Here are some random thoughts on the Jermain Taylor-Bernard Hopkins middleweight title fight, which was held Saturday at the MGM Grand in Las Vegas and shown on HBO pay-per-view:
n Why is there controversy surrounding this fight, which was won by Taylor via split decision? Although former champ Hopkins, now 46-3-1, with 32 knockouts, did rally late and the two scores of 115-113 in favor of Taylor were fair, there's no way to call it a draw or, worse yet, in the case of judge Jerry Roth, who scored it 116-112 in favor of Hopkins.
I had the bout 117-113, eight rounds to four with one even in favor of Taylor, now 24-0, with 17 KO's.
Hopkins spent the better part of eight rounds doing absolutely nothing but posing and getting beaten to the punch while failing to lure the 26-year-old Taylor into his own trap.
Yes, one can argue that judge Duane Ford (who scored it 115-113 for Taylor) missed the call by awarding Taylor the 12th round, a round that should have gone to the more aggressive Hopkins.
But to me the bigger dispute is, that had Ford called the last round right, the fight would've been a draw. This would've been ludicrous. Ford should have awarded Taylor at least one more of the early rounds and then, outside of Roth's ridiculous score, there would be no controversy whatsoever.
The 40-year-old Hopkins, who rocked Taylor several times from the 10th round on, has gone on record to say he thought he showed he was faster than Taylor in the fight and that everyone should watch the replay next week on HBO.
That's what you call denial. Unless there's some way to selectively edit the fight, all you'll see is how much quicker Taylor was than Hopkins. Taylor's only misfortune in being able to throw two or three punches to Hopkins' one is that he missed many of them.
That said there's no logical way to award the fight to Hopkins for moving backward and feinting and posturing for the majority of the fight. If Hopkins wants to blame someone, he should blame himself, not the judges.
n According to fightnews.com, the rematch is scheduled for Oct. 1, but will have to be postponed to give Taylor's scalp laceration a chance to heal. I'm not a big proponent of automatic rematch clauses, but Hopkins, who had a division record 20 consecutive title defenses, deserves another crack at Taylor. Taylor, to his credit, was the first to say he was looking forward to the rematch.
n So who will win Taylor-Hopkins II?
Hopkins sure won't be any faster, stronger or able to get off his punches any better. Nor will Taylor be any slower. If anything he'll come in better prepared and will no doubt be expecting Hopkins to be more aggressive, which "The Executioner" will have to do if he's going to have a chance.
I see Hopkins applying more pressure, but remember that he was unable to put the youngster away when he had him hurt. Hopkins' pressure tactics will only result in him being hit more often by the quicker Taylor, whose left jab will score all night long as well as set up some right hands.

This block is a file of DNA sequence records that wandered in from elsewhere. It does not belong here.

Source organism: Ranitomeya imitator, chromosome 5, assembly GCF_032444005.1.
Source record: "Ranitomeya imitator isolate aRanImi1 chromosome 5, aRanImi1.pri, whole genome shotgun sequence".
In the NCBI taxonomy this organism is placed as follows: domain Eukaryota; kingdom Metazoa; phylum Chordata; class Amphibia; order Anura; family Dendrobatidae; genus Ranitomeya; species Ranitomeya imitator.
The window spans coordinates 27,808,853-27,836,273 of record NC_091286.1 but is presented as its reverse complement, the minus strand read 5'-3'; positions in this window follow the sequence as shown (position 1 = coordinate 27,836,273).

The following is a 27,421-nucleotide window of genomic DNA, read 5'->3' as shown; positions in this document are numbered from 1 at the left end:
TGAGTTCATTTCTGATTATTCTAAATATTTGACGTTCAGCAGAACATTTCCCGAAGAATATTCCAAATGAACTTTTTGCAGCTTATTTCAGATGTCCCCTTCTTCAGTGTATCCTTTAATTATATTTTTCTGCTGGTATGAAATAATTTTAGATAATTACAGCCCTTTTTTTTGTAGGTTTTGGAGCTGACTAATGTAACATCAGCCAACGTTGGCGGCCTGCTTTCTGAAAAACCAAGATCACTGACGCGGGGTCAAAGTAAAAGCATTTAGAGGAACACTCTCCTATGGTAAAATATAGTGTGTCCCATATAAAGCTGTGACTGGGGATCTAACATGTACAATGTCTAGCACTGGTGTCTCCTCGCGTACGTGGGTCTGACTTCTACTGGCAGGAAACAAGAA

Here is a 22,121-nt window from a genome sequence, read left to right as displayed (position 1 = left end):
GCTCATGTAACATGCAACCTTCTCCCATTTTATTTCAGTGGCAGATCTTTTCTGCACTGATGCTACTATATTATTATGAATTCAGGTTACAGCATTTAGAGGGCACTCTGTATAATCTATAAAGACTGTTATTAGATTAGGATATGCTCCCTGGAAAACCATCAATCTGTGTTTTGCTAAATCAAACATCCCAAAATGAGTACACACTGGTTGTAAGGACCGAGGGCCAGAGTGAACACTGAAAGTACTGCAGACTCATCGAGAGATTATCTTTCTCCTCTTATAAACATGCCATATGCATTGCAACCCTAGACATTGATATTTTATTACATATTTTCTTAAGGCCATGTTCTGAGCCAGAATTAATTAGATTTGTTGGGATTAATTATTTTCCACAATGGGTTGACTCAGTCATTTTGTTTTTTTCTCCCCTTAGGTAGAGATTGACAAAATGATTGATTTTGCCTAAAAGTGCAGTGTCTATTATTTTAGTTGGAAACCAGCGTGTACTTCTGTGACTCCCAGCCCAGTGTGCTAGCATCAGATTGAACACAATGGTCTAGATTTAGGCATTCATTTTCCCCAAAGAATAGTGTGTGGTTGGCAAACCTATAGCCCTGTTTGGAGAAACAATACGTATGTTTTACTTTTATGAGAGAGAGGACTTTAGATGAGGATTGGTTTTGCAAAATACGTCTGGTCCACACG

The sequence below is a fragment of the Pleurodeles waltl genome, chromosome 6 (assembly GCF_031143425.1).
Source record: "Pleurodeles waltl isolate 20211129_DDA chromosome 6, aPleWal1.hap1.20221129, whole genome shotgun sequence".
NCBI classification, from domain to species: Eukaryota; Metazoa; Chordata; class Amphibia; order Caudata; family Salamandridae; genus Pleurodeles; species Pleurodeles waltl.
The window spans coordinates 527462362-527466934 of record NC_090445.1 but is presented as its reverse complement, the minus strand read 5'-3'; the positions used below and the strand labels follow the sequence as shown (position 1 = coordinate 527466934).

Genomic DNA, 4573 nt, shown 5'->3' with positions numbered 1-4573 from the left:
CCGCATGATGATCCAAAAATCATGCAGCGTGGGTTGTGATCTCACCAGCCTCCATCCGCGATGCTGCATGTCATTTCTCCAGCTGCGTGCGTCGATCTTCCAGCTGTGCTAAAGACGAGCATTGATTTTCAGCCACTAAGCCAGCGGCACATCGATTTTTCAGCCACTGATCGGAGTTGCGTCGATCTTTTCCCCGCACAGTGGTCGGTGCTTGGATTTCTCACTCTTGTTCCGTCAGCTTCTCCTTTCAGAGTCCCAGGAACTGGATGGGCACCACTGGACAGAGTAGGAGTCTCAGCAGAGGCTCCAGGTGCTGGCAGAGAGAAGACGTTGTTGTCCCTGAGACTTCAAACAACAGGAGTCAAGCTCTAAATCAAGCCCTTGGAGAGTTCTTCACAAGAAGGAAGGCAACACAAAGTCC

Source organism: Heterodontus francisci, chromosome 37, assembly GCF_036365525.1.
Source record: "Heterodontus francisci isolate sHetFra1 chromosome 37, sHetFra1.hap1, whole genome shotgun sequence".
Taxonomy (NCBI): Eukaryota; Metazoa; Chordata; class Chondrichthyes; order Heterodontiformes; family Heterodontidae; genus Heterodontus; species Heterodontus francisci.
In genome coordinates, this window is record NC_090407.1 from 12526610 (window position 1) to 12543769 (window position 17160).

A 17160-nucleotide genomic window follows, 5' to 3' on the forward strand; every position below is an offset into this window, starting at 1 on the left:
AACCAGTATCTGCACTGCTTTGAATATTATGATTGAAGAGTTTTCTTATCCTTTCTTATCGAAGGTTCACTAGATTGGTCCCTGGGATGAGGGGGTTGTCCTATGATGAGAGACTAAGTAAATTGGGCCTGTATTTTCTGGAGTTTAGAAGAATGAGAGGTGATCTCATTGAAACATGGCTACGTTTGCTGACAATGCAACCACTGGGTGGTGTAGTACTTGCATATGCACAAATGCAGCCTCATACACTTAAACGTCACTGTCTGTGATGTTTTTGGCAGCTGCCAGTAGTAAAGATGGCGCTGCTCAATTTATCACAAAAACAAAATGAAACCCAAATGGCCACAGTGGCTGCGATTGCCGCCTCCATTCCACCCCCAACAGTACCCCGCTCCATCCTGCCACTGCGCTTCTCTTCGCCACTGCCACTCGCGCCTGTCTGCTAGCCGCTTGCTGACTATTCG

I'll take Taylor by a unanimous decision.
n Does this loss affect Hopkins' legacy? It shouldn't. The bottom line is that Hopkins is a future Hall of Famer. But he should still be ranked below several other middleweights in terms of his pound-for-pound greatness.
Hopkins doesn't measure up to his predecessor, Marvelous Marvin Hagler, who would have never backed out of a fight with Winky Wright like Hopkins was going to do if he would've won. The Marvelous One ducked no one, which is a mark of a truly great fighter.
Although Hopkins beat his record of 14 title defenses, one can make the argument that Carlos Monzon deserves to be ranked ahead of Hopkins as well. And forget comparing Hopkins to Sugar Ray Robinson.
Harry Greb, who handed heavyweight champion Gene Tunney his only defeat and had 250 fights before he had a crack at the world middleweight title, also deserves to be mentioned ahead of Hopkins.
Stanley Ketchel, Tiger Flowers, Jake La Motta, Emile Griffith and Dick Tiger would also probably have some old timers' votes, as would Joey Giardello, Tony Zale, Rocky Graciano and Gene Fullmer.
Let's not leave out Roy Jones Jr., who handed The Executioner a loss in his first title fight.
n Let's return to Wright for a second. There's a great probability that he could beat both Hopkins and Taylor, but in spite of his total domination of Felix Trinidad, he's temporarily out in the cold because of the rematch.
But have no fear. The IBF, WBC, WBA and WBO won't tolerate this one champion nonsense. In fact the WBA already has a "regular" world champion, whatever that is, in New Zealand's Maselino Masoe.
Look for Wright and other contenders (and pretenders) such as Sam Soliman, Kingsley Ikeke and Felix Sturm to all get a shot at one strap or another before long. The bet here is the IBF, WBC and/or WBO will withdraw recognition from Taylor for fighting Hopkins again next instead of facing a "mandatory contender."
As with Roth's scorecard, the various sanctioning bodies' politics have nothing to do with reality or determining who is the best middleweight in the world. But for the rest of the right-thinking boxing world, that person is Jermain "Bad Intentions" Taylor.
n Contact Mike Houser at firstname.lastname@example.org